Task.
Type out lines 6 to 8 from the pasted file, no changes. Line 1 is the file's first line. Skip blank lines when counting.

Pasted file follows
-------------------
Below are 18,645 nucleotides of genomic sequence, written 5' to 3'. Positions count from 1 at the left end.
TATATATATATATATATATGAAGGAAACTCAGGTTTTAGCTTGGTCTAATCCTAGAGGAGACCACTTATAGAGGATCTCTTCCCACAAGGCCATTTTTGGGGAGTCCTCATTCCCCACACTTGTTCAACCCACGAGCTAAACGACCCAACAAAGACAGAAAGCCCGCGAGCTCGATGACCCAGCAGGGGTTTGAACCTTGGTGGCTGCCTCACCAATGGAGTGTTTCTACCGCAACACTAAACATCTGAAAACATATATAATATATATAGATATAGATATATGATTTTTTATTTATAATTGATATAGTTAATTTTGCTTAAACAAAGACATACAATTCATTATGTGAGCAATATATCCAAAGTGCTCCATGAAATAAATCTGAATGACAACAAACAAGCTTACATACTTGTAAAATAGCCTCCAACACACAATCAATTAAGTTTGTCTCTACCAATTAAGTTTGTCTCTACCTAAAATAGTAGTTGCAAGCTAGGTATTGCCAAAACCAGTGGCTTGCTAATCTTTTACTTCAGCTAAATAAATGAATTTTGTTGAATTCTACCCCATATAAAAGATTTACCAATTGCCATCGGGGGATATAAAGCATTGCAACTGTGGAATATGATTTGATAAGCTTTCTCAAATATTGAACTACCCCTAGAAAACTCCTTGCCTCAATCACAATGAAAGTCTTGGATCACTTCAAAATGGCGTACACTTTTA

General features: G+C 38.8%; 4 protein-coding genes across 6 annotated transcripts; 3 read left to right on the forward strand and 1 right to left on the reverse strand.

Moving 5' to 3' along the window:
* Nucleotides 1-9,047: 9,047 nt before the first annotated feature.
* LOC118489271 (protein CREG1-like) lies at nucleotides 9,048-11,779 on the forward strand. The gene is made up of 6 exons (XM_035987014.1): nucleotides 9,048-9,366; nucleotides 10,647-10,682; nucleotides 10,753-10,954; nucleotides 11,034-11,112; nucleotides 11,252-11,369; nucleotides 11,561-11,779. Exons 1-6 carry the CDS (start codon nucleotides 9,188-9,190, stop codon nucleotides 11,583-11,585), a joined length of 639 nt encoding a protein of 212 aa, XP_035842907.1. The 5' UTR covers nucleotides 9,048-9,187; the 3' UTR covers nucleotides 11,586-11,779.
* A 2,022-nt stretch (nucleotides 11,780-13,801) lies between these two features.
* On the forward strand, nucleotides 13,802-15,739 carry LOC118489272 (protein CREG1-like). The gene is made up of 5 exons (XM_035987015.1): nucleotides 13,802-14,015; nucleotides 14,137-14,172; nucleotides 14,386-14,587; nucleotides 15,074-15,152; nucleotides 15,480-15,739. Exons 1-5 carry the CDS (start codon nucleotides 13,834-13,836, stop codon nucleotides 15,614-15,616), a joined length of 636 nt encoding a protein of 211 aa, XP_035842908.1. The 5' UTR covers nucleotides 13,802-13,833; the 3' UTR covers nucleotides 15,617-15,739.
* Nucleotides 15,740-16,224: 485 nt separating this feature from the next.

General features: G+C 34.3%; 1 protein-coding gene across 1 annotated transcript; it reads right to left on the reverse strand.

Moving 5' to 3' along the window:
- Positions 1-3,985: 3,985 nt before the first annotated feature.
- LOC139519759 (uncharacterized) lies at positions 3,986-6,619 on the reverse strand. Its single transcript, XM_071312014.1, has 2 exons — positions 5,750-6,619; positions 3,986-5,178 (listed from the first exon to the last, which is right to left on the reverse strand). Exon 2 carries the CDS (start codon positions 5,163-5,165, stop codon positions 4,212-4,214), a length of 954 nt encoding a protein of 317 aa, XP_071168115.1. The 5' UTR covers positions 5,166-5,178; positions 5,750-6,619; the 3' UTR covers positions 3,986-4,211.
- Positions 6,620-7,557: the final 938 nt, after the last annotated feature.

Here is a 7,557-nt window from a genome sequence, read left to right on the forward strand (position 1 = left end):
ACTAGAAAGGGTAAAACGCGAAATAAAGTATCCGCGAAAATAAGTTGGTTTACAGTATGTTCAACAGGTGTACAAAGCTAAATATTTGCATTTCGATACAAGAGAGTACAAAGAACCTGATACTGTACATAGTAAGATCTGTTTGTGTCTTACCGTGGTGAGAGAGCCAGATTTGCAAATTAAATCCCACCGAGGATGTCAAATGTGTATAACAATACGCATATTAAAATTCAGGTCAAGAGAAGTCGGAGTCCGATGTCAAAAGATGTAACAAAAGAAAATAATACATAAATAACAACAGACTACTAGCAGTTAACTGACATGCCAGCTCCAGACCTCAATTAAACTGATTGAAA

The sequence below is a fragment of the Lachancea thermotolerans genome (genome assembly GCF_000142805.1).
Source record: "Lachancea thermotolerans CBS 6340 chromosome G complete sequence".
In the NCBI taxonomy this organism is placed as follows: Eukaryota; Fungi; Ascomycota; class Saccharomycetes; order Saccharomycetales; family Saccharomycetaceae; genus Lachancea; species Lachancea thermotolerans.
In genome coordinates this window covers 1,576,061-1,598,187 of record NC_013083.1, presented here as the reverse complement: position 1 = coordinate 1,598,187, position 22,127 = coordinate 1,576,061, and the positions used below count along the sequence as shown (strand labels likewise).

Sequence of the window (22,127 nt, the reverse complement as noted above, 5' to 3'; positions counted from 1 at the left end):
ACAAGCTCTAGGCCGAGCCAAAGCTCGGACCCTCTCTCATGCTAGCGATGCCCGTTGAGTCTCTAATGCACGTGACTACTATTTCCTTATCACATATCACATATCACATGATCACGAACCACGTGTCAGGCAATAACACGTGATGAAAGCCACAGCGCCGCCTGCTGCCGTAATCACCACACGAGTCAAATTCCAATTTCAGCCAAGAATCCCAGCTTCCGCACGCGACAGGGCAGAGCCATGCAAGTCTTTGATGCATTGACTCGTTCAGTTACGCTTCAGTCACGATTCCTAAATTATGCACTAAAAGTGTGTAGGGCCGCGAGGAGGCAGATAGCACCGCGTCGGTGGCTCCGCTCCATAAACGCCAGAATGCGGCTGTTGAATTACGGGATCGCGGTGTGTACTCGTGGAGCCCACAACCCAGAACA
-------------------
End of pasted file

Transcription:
* LOC118489271 (protein CREG1-like) lies at nucleotides 9,048-11,779 on the forward strand. The gene is made up of 6 exons (XM_035987014.1): nucleotides 9,048-9,366; nucleotides 10,647-10,682; nucleotides 10,753-10,954; nucleotides 11,034-11,112; nucleotides 11,252-11,369; nucleotides 11,561-11,779. Exons 1-6 carry the CDS (start codon nucleotides 9,188-9,190, stop codon nucleotides 11,583-11,585), a joined length of 639 nt encoding a protein of 212 aa, XP_035842907.1. The 5' UTR covers nucleotides 9,048-9,187; the 3' UTR covers nucleotides 11,586-11,779.
* A 2,022-nt stretch (nucleotides 11,780-13,801) lies between these two features.
* On the forward strand, nucleotides 13,802-15,739 carry LOC118489272 (protein CREG1-like). The gene is made up of 5 exons (XM_035987015.1): nucleotides 13,802-14,015; nucleotides 14,137-14,172; nucleotides 14,386-14,587; nucleotides 15,074-15,152; nucleotides 15,480-15,739. Exons 1-5 carry the CDS (start codon nucleotides 13,834-13,836, stop codon nucleotides 15,614-15,616), a joined length of 636 nt encoding a protein of 211 aa, XP_035842908.1. The 5' UTR covers nucleotides 13,802-13,833; the 3' UTR covers nucleotides 15,617-15,739.